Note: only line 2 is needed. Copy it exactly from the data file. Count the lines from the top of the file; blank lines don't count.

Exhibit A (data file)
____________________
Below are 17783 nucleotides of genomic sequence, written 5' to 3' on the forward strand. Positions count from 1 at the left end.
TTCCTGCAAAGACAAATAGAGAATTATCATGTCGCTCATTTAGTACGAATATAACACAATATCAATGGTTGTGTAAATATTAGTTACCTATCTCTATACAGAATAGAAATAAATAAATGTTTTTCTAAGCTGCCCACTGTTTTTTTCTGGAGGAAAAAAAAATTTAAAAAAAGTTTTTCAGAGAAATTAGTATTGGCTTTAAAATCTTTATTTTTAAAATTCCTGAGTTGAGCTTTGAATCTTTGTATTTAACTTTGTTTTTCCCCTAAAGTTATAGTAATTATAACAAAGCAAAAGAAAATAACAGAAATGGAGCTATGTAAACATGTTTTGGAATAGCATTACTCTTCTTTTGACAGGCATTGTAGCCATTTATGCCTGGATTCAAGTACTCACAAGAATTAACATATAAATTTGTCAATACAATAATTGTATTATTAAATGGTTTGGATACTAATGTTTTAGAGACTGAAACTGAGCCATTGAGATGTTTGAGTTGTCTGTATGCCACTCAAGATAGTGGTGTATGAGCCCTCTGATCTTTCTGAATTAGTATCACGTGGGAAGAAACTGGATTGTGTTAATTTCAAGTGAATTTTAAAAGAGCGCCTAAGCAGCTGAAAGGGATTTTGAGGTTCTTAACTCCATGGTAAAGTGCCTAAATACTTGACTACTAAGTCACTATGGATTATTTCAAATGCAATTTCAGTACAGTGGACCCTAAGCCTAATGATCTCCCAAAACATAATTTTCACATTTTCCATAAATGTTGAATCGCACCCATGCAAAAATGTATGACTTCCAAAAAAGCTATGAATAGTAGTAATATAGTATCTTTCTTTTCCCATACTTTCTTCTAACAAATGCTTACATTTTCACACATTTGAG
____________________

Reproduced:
TTCCTGCAAAGACAAATAGAGAATTATCATGTCGCTCATTTAGTACGAATATAACACAATATCAATGGTTGTGTAAATATTAGTTACCTATCTCTATACAGAATAGAAATAAATAAATGTTTTTCTAAGCTGCCCACTGTTTTTTTCTGGAGGAAAAAAAAATTTAAAAAAAGTTTTTCAGAGAAATTAGTATTGGCTTTAAAATCTTTATTTTTAAAATTCCTGAGTTGAGCTTTGAATCTTTGTATTTAACTTTGTTTTTCCCCTAAAGTTATAGTAATTATAACAAAGCAAAAGAAAATAACAGAAATGGAGCTATGTAAACATGTTTTGGAATAGCATTACTCTTCTTTTGACAGGCATTGTAGCCATTTATGCCTGGATTCAAGTACTCACAAGAATTAACATATAAATTTGTCAATACAATAATTGTATTATTAAATGGTTTGGATACTAATGTTTTAGAGACTGAAACTGAGCCATTGAGATGTTTGAGTTGTCTGTATGCCACTCAAGATAGTGGTGTATGAGCCCTCTGATCTTTCTGAATTAGTATCACGTGGGAAGAAACTGGATTGTGTTAATTTCAAGTGAATTTTAAAAGAGCGCCTAAGCAGCTGAAAGGGATTTTGAGGTTCTTAACTCCATGGTAAAGTGCCTAAATACTTGACTACTAAGTCACTATGGATTATTTCAAATGCAATTTCAGTACAGTGGACCCTAAGCCTAATGATCTCCCAAAACATAATTTTCACATTTTCCATAAATGTTGAATCGCACCCATGCAAAAATGTATGACTTCCAAAAAAGCTATGAATAGTAGTAATATAGTATCTTTCTTTTCCCATACTTTCTTCTAACAAATGCTTACATTTTCACACATTTGAG